i think the problem is not improper use, but overlapping definitions.  i wont guarantee that ive used everything corretly, we all make mistakes, but doesnt it seem a bit concieted to assume that you know all the uses for a term, and that anything else must be wrong? 

I certainly have not 'invented' the idea of teaching symbols (icons), its a practice taught as a part of rudementary art education and the term is common, though it is not the one you are used to using (you call it an icon, or use the broader term abstraction, which in this case is the same thing as a symbol, but in other cases as you said, not).  My whole point is that there are multiple uses for the same term.  The term symbol can be used to describe an icon, OR it can be used to describe anything concrete that symbolizes the abstract (same definition as used in leterature), and there may be more working uses that im not thinking of at the moment.  A smiley-face  symbol does not necessarily symbolize anything (though it certainly can), yet it is what is refered to as a symbol (icon).

i will call them icons from now on, to avoid further confusion, but i would like to say there is no quicker way to end a discussion than to tell somebody they are wrong.  simply because something has a concrete definition does not mean it is the only one used.  is not a stone both an object and a measurement? is not a stilus both a spear and a pen?  when people have learned a great deal, ive noticed they can fall victim to believeing they have learned everything, and that inhibits further learning.  if you dont believe me, talk to a professor of any subject and try to tell them about something new :P

As far as methodologies are concerned, i believe the abstract and fantastic comes only from that which is can be percieved, and the strongest foundation for perception comes from life. 

@ Helm, im not sure what you mean by more than realistic; naturalism is realism in the extreme, but you cannot be more 'realistic' than what is real, or else you are imposing your mental perceptions onto the subject to actually make something that becomes an very detailed abstraction.  perhaps your realistic is really representative, and your more than realistic simply realism?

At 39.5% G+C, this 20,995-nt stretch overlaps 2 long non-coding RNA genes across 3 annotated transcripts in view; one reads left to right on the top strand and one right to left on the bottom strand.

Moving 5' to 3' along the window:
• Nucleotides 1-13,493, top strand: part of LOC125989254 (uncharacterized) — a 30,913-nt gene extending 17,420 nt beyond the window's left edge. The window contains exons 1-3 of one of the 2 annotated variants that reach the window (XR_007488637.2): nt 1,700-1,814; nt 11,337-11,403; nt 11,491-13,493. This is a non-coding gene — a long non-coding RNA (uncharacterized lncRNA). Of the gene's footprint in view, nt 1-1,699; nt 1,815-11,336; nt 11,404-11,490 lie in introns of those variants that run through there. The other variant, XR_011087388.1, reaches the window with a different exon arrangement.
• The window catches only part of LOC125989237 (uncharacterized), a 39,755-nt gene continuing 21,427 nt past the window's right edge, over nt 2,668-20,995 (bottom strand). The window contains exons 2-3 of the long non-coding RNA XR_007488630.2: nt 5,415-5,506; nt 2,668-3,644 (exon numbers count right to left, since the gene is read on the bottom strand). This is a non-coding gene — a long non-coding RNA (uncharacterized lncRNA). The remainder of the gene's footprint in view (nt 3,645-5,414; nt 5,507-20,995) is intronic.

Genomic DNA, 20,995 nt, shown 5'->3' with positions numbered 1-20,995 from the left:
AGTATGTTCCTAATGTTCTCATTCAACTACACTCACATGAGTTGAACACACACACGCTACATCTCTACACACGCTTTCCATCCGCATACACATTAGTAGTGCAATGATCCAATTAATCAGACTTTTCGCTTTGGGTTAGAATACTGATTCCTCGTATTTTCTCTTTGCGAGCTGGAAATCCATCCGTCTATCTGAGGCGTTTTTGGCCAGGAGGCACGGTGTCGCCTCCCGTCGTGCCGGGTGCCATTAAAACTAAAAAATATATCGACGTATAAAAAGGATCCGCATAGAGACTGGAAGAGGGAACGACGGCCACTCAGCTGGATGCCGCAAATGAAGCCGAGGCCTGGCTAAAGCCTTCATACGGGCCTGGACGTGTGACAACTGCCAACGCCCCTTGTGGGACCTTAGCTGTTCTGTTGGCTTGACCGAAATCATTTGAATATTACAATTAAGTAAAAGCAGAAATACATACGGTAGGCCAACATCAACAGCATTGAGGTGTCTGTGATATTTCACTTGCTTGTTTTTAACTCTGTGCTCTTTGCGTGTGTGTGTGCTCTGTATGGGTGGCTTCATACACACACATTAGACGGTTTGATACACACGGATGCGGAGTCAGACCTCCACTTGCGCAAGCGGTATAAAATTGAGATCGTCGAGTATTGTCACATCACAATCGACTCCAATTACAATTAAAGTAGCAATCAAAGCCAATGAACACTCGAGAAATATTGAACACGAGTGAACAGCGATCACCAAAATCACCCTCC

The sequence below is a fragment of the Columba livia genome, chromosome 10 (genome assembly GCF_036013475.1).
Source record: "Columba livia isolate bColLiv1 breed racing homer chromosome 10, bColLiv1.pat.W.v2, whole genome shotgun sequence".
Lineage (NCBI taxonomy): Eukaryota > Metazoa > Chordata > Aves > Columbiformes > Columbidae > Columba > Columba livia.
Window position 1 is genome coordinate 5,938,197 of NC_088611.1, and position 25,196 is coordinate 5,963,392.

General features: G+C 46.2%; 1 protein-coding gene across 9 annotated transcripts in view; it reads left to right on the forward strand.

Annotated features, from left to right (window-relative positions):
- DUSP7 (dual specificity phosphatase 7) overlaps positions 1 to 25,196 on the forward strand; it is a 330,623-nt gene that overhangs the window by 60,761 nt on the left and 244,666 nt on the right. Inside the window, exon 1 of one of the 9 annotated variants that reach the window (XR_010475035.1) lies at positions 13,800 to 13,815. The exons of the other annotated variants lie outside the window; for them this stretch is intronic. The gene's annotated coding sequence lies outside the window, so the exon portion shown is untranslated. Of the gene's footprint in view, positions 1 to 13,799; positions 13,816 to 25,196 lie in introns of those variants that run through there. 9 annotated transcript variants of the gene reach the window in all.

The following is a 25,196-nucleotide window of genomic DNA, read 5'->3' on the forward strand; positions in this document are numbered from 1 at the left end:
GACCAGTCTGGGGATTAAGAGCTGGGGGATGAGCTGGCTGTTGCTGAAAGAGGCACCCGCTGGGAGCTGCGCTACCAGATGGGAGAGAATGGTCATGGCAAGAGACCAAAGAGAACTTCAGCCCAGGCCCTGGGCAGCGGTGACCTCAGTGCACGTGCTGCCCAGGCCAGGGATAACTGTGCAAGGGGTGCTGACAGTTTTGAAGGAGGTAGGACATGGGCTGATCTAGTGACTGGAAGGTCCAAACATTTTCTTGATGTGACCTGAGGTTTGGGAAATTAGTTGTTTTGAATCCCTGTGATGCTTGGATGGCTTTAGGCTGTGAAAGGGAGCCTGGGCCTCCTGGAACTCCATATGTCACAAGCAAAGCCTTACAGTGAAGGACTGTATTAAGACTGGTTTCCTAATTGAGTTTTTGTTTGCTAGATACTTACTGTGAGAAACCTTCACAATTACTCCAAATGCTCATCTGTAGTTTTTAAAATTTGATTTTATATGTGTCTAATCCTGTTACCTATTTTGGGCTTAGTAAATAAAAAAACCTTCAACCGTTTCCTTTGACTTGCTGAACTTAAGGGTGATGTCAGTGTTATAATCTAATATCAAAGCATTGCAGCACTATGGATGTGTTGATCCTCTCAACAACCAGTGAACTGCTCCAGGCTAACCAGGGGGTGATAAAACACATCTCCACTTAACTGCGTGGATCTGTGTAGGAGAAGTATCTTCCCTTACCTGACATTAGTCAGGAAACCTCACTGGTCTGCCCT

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Offline Helm

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Re: Cartoony? give me a break

Reply #15 on: May 04, 2006, 11:56:59 pm
Adarias, sorry if I came off conceited or in I MUST SHUT THIS DOWN mode. I did not want this, as this conversation is interesting to me. I guess I should preface everything I say with a hefty dose of 'my opinion is just an opinion, I don't believe I'm right' (in fact I have a strong case of.. epistemological dispondency which doesn't allow me to toy with the concept of being 'right' at all anyway. We are all equally wrong!). When I said you used the term wrongly (which was in retrospect... wrong :P) I ment that it does not follow with the most popular use of 'symbolism' within the context of history of art and art theory. Not a case of stone versus stone. And anyway I am prepared to use any language you like as long as we both understand more or less what the words stand for.

More than reality: I mean when you look at something, your eyes have finite focus and finite viewpoint range and finite spatial coverage etc. When you look at a tree you see the foliage as you do, but naturalistic art as in sitting down and drawing every individual vein on the leaves and every bit of cracked bark and so on, bending light and construction 'rules' of reality to give a picture that is seems much fuller than what you gather in a single gaze from reality.

Offline goat

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Re: Cartoony? give me a break

Reply #16 on: May 05, 2006, 04:08:29 pm
Yarr, I usually think of naturalism in terms of rendering details that are normally obscured by distance, atmosphere, and lighting.  I also hear it referred to as "hyper-realism" by some.  More or less what Helm said.
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Offline Rox

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Re: Cartoony? give me a break

Reply #17 on: May 05, 2006, 06:26:49 pm
That article told me absolutely nothing... and this thread makes my head hurt.


Just thought I'd say that.

Offline Turbo

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Re: Cartoony? give me a break

Reply #18 on: May 05, 2006, 06:51:40 pm
I'd never read or even heard of anything that tried to catalog each "art style" in terms of realism, iconic, abstract, etc, and this article did a great job in summing it up. Food for thought in the future, i rather enjoyed it. (And badly written? why?)
I had a few intuitive notions of these concepts, but i think it's relevant and important to have a categorization of  them. Maybe it will help artists who are trying to reach a certain style but are stuck on another, or maybe it will help to mix the styles (reach the middle of the triangle :)). Maybe it will do none of these things, but it's nice to have it nonetheless.

And it was easier to read than this thread! (because it had pictures perhaps?)

Offline snake

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Re: Cartoony? give me a break

Reply #19 on: May 05, 2006, 11:10:21 pm
A teacher once told *my* teacher: You have to know realism before you can make abstractions.

All manners of art are abstractions and are all based on realistic principles. Think about a walksycle. Caricatures. Art needs to make sense in order to be interpreted.

Personally, I don't like to lock art-style into a set of rules as I feel it limits my way of thinking creatively. The way art looks depends on the message you want to show your observer.

Now, discussing why people go blindly for realistic graphics and think that anyting with a more abstract or stylized look is childish is an entirely different discussion alltogether.